Solar energy as a resource for human beings has been around for a very long time—but as an industry, it’s a relative newcomer, taking off in the wake of World War II and growing fast today. Here are some of the highlights of solar history:
Third century BCE: Greeks and Romans use mirrors to focus the sun’s rays and to light torches for religious ceremonies.
First century BCE—Sixth century CE: Roman bathhouses and residences have south-facing windows and sunrooms to take advantage of the sun’s warmth. The emperor Justinian’s law code includes “sun rights” to insure citizens’ access to solar light and heat.
1767: Swiss scientist Horace de Saussure builds the world’s first solar collector, a wooden “hot box” using layers of glass to trap solar heat. "Fruits. . . exposed to this heat were cooked and became juicy," he writes.
1839: French scientist Edmond Becquerel discovers the photovoltaic effect. When he exposes two metal electrodes in an electricity-conducting solution to sunlight, the amount of electricity generated increases.
1891: Inventor Clarence Kemp of Baltimore patents the first commercial solar water heater.
1947: Passive solar heating becomes popular due to energy shortages during and right after World War II. The Libbey-Owens-Ford Glass Company publishes Your Solar House, profiling 49 architects who use the approach.
1954: Bell Labs develops the silicon photovoltaic (PV) cell, the first solar cell that can generate enough power to run everyday electrical equipment. Soon Western Electric begins selling commercial licenses for PV devices. One early success is a PV-powered dollar bill changer.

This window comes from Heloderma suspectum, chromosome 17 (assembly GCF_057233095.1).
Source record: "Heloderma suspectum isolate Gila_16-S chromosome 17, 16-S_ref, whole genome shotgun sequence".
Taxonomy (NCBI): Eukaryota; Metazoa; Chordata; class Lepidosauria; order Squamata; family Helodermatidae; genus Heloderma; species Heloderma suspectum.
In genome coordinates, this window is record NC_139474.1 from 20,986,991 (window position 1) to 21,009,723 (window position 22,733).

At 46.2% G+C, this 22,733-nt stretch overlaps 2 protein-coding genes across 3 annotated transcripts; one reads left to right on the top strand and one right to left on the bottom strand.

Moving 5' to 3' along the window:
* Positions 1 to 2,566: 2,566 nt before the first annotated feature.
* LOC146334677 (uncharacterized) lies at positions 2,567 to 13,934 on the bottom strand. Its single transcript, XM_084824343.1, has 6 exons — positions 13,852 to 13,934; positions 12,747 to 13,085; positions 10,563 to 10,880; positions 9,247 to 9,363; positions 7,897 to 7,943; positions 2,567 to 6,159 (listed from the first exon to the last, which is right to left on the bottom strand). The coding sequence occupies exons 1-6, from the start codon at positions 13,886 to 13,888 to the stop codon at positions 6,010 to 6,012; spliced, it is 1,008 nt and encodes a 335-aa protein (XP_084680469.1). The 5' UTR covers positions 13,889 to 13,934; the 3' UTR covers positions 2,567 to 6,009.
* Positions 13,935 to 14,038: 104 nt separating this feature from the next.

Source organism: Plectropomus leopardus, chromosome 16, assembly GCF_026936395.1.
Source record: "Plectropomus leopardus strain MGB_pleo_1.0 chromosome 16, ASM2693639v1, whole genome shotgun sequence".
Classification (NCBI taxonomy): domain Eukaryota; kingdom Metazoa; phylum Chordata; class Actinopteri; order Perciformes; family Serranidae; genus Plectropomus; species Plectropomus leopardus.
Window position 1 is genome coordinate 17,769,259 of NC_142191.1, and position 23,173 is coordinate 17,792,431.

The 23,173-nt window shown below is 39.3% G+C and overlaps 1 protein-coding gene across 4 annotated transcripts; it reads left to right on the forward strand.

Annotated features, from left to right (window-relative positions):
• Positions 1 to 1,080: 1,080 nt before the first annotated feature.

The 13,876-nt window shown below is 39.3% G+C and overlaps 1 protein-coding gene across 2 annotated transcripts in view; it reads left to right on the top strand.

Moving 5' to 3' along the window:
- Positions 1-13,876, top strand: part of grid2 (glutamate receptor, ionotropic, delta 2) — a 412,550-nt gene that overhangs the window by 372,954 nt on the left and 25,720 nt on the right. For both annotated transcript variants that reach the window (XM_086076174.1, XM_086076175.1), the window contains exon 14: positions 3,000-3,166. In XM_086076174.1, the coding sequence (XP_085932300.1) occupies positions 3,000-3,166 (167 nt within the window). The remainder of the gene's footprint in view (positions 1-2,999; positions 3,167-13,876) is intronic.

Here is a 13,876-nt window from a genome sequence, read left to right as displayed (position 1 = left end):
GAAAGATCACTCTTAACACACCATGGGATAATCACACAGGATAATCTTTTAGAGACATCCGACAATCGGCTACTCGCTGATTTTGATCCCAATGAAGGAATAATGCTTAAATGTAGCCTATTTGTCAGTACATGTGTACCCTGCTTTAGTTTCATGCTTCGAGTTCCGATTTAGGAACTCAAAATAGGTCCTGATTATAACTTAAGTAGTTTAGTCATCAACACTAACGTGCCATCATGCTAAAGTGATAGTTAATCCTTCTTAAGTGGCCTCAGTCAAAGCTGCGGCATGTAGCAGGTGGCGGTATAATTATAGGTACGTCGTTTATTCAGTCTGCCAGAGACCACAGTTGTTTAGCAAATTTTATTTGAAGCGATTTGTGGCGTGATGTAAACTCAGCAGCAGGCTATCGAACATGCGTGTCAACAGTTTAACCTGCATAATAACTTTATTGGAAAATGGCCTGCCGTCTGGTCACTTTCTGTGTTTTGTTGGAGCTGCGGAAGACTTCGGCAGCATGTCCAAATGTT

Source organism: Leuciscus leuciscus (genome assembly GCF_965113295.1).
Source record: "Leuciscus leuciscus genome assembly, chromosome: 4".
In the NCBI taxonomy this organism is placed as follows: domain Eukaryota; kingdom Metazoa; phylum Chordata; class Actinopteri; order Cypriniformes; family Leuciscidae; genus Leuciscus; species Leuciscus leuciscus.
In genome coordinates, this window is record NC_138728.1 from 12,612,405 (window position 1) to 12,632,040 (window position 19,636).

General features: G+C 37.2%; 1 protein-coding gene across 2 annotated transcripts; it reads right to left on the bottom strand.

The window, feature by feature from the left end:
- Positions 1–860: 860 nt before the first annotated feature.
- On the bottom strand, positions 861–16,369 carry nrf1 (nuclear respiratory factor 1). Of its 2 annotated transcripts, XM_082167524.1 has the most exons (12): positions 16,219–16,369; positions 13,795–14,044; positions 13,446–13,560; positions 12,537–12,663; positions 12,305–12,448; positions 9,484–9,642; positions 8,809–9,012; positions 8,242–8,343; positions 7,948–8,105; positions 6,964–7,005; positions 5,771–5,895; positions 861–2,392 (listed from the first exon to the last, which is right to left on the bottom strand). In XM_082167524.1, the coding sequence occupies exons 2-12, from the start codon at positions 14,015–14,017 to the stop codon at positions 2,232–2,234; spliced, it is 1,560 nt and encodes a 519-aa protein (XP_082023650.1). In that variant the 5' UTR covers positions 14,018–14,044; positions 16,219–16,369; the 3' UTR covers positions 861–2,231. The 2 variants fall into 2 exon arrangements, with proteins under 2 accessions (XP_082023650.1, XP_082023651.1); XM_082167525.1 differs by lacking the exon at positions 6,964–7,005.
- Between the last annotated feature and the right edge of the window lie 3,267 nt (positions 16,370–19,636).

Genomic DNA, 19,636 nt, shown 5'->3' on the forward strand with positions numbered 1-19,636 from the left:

1963: Japan’s Sharp Corporation begins to mass-produce solar cells, which brings down their price and makes them accessible to the general public.
1973: The University of Delaware builds “Solar One,” one of the world’s first PV-powered homes. The collectors on the roof feed surplus power through a meter to the utility during the day, then buy power from the utility at night.
1993: California’s Pacific Gas and Electric becomes the first utility in the US to support distributed systems, with a 500-kilowatt PV array in Kerman, California.
2000: Worldwide solar installations surpass 1 gigawatt for the first time.
2005: The US Energy Policy Act of 2005 creates a 30 percent investment tax credit for residential and commercial solar systems. It’s extended in 2006, 2008, and 2015.
2008: American solar installations surpass 1 gigawatt.
2016: The US’s one-millionth solar array is installed.
2018: California requires all houses built from 2020 on to have solar power. Builders can either provide solar panels to individual houses or build a shared solar-power system serving a group of homes. And the cost to install solar has fallen by more than 70 percent since 2010.
2019: Solar marches on. For a look at major solar initiatives around the world, check out our eBook “Solar Projects Shaping the Industry.”
Consider solar power
If you’d like to know more about solar power for your home, contact your local solar installer for a free quote and to learn more about which type of solar installation is right for you.
Download our eBook, Solar Projects Shaping the Industry, to learn more about the groundbreaking solar projects happening at home and abroad!